"The backend of this engine is a standardized theme plugin for the Qt5 toolkit, so that all Qt5 applications will now present a unified appearance (if the application does not enforce a specific appearance/theme of it’s own)," said the developer in today's announcement. "Users of the Lumina desktop will automatically have this plugin enabled: no special action is required."

read more

Reddit: Run the First Edition of Unix (1972) with Docker

Thursday 23rd of November 2017 08:13:38 AM

More in Tux Machines

Software: VirtualBox, TeX Live Cockpit, Mailspring, Qt, Projects, and Maintainers

  • VirtualBox 5.2.2 Brings Linux 4.14 Fixes, HiDPI UI Improvements
    The Oracle developers behind VM VirtualBox have released a new maintenance build in the VirtualBox 5.2 series that is a bit more exciting than their usual point releases.
  • TeX Live Cockpit
    I have been working quite some time on a new front end for the TeX Live Manager tlmgr. Early versions have leaked into TeX Live, but the last month or two has seen many changes in tlmgr itself, in particular support for JSON output. These changes were mostly driven by the need (or ease) of the new frontend: TLCockpit.
  • Mailspring – A New Open Source Cross-Platform Email Client
    Mailspring is a fork of the now discontinued Nylas Mail client. It does, however, offer a much better performance, and is built with a native C++ sync engine instead of JavaScript. According to the development team, the company is sunsetting further development of Mailspring. Mailspring offers virtually all the best features housed in Nylas Mail, and thanks to its native C++ sync engine it uses fewer dependencies which results in less lag and a reduction in RAM usage by 50% compared to Nylas Mail.
  • Removing Qt 4 from Debian testing (aka Buster): some statistics
    We started filing bugs around September 9. That means roughly 11 weeks, which gives us around 8 packages fixed a week, aka 1.14 packages per day. Not bad at all!
  • Products Over Projects
    However, projects are not the only way of funding and organizing software development. For instance, many companies that sell software as a product or a service do not fund or organize their core product/platform development in the form of projects. Instead, they run product development and support using near-permanent teams for as long as the product is sold in the market. The budget may vary year on year but it is generally sufficient to fund a durable, core development organization continuously for the life of the product. Teams are funded to work on a particular business problem or offering over a period of time; with the nature work being defined by a business problem to address rather than a set of functions to deliver. We call this way of working as “product-mode” and assert that it is not necessary to be building a software product in order to fund and organize software development like this.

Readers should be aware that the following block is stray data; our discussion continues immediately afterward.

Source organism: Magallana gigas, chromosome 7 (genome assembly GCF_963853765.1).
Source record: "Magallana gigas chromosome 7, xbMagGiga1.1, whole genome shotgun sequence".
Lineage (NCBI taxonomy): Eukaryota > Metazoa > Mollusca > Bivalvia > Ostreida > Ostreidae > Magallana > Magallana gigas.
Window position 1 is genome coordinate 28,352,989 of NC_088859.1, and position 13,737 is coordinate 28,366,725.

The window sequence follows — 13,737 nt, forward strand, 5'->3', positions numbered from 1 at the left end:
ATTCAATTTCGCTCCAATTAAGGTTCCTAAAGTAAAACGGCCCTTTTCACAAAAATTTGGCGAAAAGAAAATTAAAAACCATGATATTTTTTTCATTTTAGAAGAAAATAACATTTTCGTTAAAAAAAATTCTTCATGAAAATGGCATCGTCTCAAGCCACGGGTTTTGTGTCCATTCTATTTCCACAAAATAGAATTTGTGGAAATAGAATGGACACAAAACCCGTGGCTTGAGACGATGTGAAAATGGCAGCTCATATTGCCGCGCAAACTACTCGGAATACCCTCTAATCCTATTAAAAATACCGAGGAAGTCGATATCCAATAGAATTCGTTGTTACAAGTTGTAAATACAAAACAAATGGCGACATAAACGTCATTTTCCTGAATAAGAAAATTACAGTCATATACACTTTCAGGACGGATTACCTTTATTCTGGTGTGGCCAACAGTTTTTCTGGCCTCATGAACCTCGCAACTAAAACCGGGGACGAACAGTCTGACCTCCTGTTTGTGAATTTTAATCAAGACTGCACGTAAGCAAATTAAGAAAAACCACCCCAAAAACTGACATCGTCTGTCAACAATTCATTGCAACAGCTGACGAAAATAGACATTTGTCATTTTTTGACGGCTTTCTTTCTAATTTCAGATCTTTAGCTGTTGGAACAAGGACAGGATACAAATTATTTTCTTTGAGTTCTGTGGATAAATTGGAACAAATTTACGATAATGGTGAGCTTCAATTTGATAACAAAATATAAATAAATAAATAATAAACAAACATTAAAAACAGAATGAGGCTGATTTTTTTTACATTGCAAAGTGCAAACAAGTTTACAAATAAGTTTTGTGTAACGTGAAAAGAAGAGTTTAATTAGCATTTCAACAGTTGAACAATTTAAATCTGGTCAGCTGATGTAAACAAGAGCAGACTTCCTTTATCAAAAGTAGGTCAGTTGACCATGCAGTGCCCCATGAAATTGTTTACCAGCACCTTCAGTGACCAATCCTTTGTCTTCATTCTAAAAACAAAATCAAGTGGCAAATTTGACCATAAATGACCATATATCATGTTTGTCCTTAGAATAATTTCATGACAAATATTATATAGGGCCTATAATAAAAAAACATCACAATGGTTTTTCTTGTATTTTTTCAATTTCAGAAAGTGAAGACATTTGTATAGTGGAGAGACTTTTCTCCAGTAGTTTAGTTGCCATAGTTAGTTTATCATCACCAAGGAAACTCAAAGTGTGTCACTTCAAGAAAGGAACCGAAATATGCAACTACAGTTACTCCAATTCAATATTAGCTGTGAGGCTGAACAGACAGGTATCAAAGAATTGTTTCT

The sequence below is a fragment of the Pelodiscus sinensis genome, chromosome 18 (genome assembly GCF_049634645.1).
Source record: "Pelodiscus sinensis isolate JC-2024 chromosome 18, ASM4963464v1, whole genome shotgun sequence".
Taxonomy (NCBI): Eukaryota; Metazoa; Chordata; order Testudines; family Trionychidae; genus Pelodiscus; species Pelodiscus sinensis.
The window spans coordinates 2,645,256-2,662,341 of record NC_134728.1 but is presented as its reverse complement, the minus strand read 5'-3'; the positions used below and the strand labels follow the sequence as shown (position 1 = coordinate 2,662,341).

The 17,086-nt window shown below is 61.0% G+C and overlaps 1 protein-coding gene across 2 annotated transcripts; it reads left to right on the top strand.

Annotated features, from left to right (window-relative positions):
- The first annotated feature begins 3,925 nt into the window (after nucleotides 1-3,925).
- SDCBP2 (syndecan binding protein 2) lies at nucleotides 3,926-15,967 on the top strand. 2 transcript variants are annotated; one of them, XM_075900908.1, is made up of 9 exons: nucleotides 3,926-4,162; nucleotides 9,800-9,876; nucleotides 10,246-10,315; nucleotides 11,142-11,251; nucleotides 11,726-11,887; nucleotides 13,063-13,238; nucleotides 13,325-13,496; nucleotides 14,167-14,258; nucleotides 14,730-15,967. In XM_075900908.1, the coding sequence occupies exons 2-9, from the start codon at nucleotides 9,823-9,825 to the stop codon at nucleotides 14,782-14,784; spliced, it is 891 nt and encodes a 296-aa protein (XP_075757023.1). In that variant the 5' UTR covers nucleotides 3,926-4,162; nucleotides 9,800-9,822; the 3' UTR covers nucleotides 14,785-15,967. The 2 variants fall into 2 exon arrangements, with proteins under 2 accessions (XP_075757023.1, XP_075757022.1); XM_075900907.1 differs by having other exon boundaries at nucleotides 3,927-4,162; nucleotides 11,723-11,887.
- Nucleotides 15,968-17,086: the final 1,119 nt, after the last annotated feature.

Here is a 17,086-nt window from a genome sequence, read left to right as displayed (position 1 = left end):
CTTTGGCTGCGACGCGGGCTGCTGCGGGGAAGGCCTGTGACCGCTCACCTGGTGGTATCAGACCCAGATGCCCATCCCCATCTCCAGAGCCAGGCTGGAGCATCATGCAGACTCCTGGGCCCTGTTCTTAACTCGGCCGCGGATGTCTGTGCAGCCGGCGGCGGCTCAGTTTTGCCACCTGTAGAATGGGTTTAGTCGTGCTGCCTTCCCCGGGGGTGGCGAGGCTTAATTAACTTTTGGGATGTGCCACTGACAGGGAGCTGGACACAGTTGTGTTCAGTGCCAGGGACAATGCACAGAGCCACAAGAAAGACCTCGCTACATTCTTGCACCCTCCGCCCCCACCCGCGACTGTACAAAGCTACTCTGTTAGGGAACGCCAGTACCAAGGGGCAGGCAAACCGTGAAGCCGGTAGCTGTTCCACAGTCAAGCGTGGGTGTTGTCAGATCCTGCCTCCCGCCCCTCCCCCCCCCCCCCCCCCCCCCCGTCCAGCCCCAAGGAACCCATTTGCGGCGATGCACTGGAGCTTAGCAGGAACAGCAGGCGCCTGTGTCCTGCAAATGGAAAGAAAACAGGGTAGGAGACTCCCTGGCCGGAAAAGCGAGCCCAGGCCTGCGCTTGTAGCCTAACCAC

• Why we never thank open source maintainers

    It is true that some of you guys can build a tool in a hackathon, but maintaining a project is a lot more difficult than building a project. Most of the time they are not writing code, but [...]

today's howtos

Tizen News

Mozilla Firefox Quantum

  • Can the new Firefox Quantum regain its web browser market share?
    When Firefox was introduced in 2004, it was designed to be a lean and optimized web browser, based on the bloated code from the Mozilla Suite. Between 2004 and 2009, many considered Firefox to be the best web browser, since it was faster, more secure, offered tabbed browsing and was more customizable through extensions than Microsoft’s Internet Explorer. When Chrome was introduced in 2008, it took many of Firefox’s best ideas and improved on them. Since 2010, Chrome has eaten away at Firefox’s market share, relegating Firefox to a tiny niche of free software enthusiasts and tinkerers who like the customization of its XUL extensions. According to StatCounter, Firefox’s market share of web browsers has fallen from 31.8% in December 2009 to just 6.1% today. Firefox can take comfort in the fact that it is now virtually tied with its former arch-nemesis, Internet Explorer and its variants. All of Microsoft’s browsers only account for 6.2% of current web browsing according to StatCounter. Microsoft has largely been replaced by Google, whose web browsers now controls 56.5% of the market. Even worse, is the fact that the WebKit engine used by Google now represents over 83% of web browsing, so web sites are increasingly focusing on compatibility with just one web engine. While Google and Apple are more supportive of W3C and open standards than Microsoft was in the late 90s, the web is increasingly being monopolized by one web engine and two companies, whose business models are not always based on the best interests of users or their rights.
  • Firefox Nightly Adds CSD Option
    I’ve said it before and I’ll say it again: Firefox 57 is awesome — so awesome that I’m finally using it as my default browser again. But there is one thing it the Linux version of Firefox sorely needs: client-side decoration.